Above: The Zimmermans make their rounds in a new Ford van bearing a magnetic sign for Zimms.
Azi and Emily Zimmerman were looking for a slower pace of life when they moved from his hometown, Passaic, N.J., to hers, Atlanta, in June 2014. But they’re constantly on the go since opening Zimms Dry Cleaning three months ago.
Zimms combines the speed and quality of a high-end cleaner with free pickup and drop-off. The business concentrates on the North Druid Hills area but goes wherever there’s a need.
“The whole concept (of pickup and delivery) is outer space for some people,” Emily said. “Once they try it, they’re hooked.”
The way the service works is the Zimmermans get phone or email requests for pickups and contact regular customers to ask whether they need pickups on specific days. The usual pickup days are Sunday through Wednesday, but they’ll also do Thursday and Friday mornings if needed.
Customers fill bright-green laundry bags with the Zimms logo, which they get when they register at www.zimmsdrycleaning.com, and leave them outside their doors for pickup.
Some customers save up their dry cleaning for a month and get it all done at once. Zimms also provides a wash-and-fold laundry service that Emily said is “great for camp mommies.”
Because I was writing about their work, I gave these young entrepreneurs two pieces to dry-clean: a skirt with a missing snap and a jacket that came back stained from a $1.99 cleaner, whose message was that it couldn’t be cleaned better without damaging the material.
Zimms speedily returned both items spotless. The cleaner even sewed on the missing snap without charge, something Emily said they do for small repairs.
Zimms’ competitors are other high-end cleaners, not the cheap places around the corner, and Zimms saves customers a stop, Emily said. “We’re literally offering a service that makes life easier.”
The former Emily Garber graduated from Greenfield Hebrew Academy and Yeshiva Atlanta High School (both now part of Atlanta Jewish Academy). She attended a seminary in Israel and moved to Passaic, where she became a paralegal.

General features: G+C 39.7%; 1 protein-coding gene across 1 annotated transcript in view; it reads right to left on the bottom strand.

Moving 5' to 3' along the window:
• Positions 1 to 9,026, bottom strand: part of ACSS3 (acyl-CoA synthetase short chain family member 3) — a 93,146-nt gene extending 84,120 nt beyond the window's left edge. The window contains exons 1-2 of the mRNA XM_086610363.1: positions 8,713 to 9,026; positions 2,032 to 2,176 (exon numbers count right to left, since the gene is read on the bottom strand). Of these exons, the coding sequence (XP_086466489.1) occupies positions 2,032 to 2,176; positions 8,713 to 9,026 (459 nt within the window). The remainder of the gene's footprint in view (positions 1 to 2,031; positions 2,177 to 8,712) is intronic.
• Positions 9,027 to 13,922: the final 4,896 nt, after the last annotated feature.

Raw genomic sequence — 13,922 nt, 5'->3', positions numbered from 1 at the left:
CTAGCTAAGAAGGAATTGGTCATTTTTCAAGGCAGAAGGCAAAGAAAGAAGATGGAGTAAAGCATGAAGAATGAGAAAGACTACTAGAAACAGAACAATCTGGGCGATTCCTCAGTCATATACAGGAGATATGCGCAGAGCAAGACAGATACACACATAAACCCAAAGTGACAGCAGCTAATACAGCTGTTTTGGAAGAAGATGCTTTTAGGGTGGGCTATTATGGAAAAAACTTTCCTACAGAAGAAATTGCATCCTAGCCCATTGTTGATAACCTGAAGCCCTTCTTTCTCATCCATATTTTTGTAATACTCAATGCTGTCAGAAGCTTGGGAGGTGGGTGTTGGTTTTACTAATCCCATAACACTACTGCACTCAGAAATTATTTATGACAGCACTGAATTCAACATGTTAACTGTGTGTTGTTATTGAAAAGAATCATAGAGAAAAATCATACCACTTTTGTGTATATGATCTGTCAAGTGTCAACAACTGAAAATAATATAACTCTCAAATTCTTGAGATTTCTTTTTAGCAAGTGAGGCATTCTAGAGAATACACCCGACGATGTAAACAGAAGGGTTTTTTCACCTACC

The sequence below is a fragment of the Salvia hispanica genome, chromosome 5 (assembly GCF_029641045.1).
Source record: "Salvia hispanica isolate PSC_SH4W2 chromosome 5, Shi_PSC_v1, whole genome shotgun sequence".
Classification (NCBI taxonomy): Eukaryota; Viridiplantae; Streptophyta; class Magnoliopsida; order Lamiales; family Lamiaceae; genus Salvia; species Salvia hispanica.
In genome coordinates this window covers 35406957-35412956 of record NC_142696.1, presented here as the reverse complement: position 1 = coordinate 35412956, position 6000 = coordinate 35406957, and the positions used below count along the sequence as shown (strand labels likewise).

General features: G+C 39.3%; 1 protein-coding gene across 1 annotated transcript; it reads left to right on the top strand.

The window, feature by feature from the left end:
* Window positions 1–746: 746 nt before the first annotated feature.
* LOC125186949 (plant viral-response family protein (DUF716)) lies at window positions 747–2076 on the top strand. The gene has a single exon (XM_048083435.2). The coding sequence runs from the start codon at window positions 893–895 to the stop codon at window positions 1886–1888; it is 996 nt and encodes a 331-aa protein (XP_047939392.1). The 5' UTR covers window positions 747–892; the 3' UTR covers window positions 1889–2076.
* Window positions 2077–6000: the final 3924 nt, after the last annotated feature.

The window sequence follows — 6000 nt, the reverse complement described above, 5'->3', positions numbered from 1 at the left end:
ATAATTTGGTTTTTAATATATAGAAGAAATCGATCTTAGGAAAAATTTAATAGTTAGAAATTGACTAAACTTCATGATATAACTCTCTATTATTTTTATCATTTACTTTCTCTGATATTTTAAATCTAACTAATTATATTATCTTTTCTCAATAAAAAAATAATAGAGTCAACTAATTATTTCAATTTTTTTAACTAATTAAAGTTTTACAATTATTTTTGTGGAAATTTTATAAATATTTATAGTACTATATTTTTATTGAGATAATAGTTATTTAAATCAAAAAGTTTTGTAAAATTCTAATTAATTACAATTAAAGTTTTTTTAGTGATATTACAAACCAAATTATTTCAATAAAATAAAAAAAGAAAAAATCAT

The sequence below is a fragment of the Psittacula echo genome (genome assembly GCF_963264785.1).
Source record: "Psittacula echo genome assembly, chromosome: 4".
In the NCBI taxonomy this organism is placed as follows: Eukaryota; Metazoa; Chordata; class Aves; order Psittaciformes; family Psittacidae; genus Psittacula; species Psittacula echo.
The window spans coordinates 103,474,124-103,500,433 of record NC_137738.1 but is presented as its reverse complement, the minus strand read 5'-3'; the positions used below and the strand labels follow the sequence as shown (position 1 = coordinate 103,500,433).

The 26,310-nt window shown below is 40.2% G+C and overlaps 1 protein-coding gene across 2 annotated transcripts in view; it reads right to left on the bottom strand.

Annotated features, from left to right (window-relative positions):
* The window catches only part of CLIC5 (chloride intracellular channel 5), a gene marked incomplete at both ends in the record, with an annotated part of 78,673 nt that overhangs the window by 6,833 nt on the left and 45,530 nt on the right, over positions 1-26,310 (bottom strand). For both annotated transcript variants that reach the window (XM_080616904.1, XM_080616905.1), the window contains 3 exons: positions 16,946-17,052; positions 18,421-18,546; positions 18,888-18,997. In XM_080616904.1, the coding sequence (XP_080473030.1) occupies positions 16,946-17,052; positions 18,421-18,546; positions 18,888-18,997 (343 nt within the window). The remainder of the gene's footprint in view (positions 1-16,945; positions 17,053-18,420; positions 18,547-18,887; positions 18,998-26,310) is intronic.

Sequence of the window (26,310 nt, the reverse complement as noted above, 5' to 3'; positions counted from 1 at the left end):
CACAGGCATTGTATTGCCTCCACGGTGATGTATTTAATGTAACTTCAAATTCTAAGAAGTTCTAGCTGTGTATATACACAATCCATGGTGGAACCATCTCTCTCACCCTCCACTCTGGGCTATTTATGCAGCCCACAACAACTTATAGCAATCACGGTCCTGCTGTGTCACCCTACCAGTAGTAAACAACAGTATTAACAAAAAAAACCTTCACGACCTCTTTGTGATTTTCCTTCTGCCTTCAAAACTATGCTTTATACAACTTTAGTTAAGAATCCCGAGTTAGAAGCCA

She became a frequent Shabbat guest of the Zimmermans, whose son Azi was learning in a yeshiva in Israel. When he returned, the couple met, and they married in January 2014.
As soon as they arrived in Atlanta, Azi started working at Three Pillars Recruiting, a job agency, while Emily worked as a paralegal. Interested in branching out, Emily started a dog-walking business, Pawlanta Dogs, and a kosher food delivery service, Kosher2U.
Then Azi had the idea for Zimms. Up north, he saw this door-to-door cleaning service work well in the Jewish community. “In Passaic, there are two businesses like this,” he said, “and I wanted to try it here where the Jewish community is becoming more cosmopolitan.”
The Zimmermans are aware of the needs of the Jewish community, as when a holiday is approaching. “We have that extra added benefit of Jewish knowledge for time-sensitive issues,” Azi said. “And we don’t charge extra for a rush job before yom tov or any other time.”
On their website, a kittel (a white garment sometimes worn by a groom at his wedding, by the leader of the Passover seder and by men on the High Holidays) is listed at the top of the price list. Emily, who designed the creative site, tried to insert the item at the bottom, but when it appeared at the top, she left it there.
“This has taken over from walking dogs,” said Emily, who included on the website a picture of the company’s mascot, Beans, the couple’s Yorkie. She has the title of CEO of cuteness.
Although their dry-cleaning plant closes at 7, the Zimmermans make deliveries at night. Azi recently gave up his day job at Three Pillars to work full time at Zimms. Before, Emily picked up the clothes during the day, and she and Azi delivered cleaned items four nights a week, which Emily called “our date nights.”
Now they’re riding side by side during the day as well.
In opening Zimms, the couple took the advice of Jewish entrepreneur Mark Cuban, the billionaire owner of the Dallas Mavericks and star of “Shark Tank,” who stressed never to take out loans to start a business.
“We do everything ourselves,” Azi said, “and don’t pay tons of money for marketing.” They pay attention to each customer’s needs, such as honoring requests for starch and offering a choice of laundered shirts delivered on hangers or in boxes.
“And we deliver with a smile,” Azi said.
The Zimmermans hope to encourage others to create self-sustaining businesses. “People should have the ability to go after their dreams,” Emily said.